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Mail Tribune 100, May 22, 1920 Continued

The following news items were drawn from the archives of the Mail Tribune 100 years ago.

May 22, 1920 Continued

FELSCH RIVAL OF RUTH FOR ‘HOMER’ TITLE

Chicago, May 22. — Oscar “Happy” Felsch, Chicago outfielder, has entered into competition with “Babe” Ruth of New York, the home run king of baseball, for the honor of leading in circuit drives in the American league. “Happy” cracked out his fifth homer in the game against Boston Wednesday, giving him two in two days and placing him in a tie with the New York slugger. Each has made five homers, according to averages released today and including games of Wednesday.

There is a merry race on in the Washington club between Roth and Rice for the honor of being the leading base stealer. Rice has pilfered eleven bases and Roth ten.

Ty Cobb, the Detroit star, is gradually finding his batting eye and has boosted his average to .277; Ruth is batting .260.

Johnson of Cleveland is topping the list with an average of .273. Nicholson of Pittsburgh, is leading the Nationals with an average of 462 acquired in 14 games. Hornsby in 25 games in which he has been at bat 101 times has cracked out forty-two hits for a total of 57 bases for an average of 418. Heinie Groh, captain of the Cincinnati world’s champions, is next with 408.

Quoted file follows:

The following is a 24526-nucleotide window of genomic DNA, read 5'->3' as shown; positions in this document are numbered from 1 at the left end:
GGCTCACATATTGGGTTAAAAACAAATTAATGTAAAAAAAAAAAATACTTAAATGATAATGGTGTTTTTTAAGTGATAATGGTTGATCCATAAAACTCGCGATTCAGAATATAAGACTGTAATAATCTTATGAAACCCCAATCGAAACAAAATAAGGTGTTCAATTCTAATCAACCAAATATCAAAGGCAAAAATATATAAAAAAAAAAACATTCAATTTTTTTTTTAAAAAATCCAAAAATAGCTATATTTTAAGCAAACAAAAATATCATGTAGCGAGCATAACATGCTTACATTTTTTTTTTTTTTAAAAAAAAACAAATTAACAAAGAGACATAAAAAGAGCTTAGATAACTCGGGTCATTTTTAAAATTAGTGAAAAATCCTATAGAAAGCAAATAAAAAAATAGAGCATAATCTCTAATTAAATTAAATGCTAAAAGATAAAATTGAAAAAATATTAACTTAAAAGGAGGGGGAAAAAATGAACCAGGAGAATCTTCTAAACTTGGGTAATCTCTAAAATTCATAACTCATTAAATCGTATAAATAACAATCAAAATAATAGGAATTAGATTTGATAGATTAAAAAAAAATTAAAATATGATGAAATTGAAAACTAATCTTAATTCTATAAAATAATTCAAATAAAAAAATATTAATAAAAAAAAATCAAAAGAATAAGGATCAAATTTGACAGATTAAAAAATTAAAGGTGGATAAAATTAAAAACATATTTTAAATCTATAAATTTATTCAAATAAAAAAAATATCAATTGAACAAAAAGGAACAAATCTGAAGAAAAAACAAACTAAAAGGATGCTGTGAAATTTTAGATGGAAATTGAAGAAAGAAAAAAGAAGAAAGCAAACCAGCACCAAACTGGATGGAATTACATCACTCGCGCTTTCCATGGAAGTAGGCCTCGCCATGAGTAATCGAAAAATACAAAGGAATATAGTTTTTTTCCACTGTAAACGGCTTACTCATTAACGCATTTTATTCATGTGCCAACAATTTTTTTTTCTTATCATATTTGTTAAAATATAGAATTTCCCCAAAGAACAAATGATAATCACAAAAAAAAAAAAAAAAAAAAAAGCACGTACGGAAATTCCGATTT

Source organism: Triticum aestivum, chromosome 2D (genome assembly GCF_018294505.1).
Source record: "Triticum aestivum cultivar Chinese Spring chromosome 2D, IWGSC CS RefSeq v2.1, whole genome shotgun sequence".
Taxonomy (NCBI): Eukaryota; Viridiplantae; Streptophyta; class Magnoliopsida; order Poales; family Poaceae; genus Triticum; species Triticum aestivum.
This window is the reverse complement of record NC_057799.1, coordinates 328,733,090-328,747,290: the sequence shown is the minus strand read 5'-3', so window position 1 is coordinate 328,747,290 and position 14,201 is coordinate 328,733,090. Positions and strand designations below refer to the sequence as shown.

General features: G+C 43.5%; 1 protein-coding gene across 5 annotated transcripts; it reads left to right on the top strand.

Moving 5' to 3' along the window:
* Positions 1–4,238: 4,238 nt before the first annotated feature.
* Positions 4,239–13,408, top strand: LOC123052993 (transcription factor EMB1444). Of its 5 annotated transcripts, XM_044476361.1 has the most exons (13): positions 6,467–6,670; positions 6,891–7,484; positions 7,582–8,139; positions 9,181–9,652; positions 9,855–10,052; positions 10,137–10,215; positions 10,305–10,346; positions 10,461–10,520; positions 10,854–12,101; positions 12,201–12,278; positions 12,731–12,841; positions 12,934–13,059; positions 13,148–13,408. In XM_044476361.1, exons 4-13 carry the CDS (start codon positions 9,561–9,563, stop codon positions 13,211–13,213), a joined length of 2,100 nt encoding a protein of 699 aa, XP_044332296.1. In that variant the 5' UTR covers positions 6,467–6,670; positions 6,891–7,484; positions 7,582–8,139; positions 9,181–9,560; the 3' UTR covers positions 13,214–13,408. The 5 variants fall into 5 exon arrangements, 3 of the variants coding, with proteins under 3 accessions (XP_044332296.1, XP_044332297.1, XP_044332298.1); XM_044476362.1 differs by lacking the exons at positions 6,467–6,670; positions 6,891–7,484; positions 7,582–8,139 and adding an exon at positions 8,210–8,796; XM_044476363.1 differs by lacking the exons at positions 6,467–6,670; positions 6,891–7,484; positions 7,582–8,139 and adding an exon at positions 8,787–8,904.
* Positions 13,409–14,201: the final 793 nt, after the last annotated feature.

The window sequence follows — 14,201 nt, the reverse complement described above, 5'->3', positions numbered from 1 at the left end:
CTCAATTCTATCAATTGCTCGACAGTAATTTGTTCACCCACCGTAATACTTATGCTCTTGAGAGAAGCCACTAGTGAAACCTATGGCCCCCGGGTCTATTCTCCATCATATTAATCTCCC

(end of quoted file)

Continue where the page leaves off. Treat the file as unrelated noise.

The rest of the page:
R. HITCHOCK IS MOVING SPIRIT OF HITCHY KOO

Raymond Hitchcock and his new show, Hitchy Koo 1919, will draw the crowds to the Page theatre Tuesday night, May 25th. He will, as usual, be surrounded by a group of entertainers — this time the number runs into three figures and the much talked of chorus of “forty under twenty.”

The new Hitchy Koo 1919 has been the most effective of the series of Hitchy Koos, the famous musical revues produced by Raymond Hitchcock.

Beautiful as the new show is in its lavish stage decorations, charming dressing, dancing and girls, laughing incidents and cheering music, it is the personality of “Hitchy” himself that gives it popular vogue. From beginning to end he moves in and out of the scenes and never lets the high stepping pitching of the performance drop in the slightest degree.

“My aim last season” said Hitchcock recently, “was to have a chorus of forty under twenty, the age of zest and relish, and now, in my 1919 show, I have fully sixty who may come under this heading, there isn’t a raspberry among the bunch.”

News from 100 years ago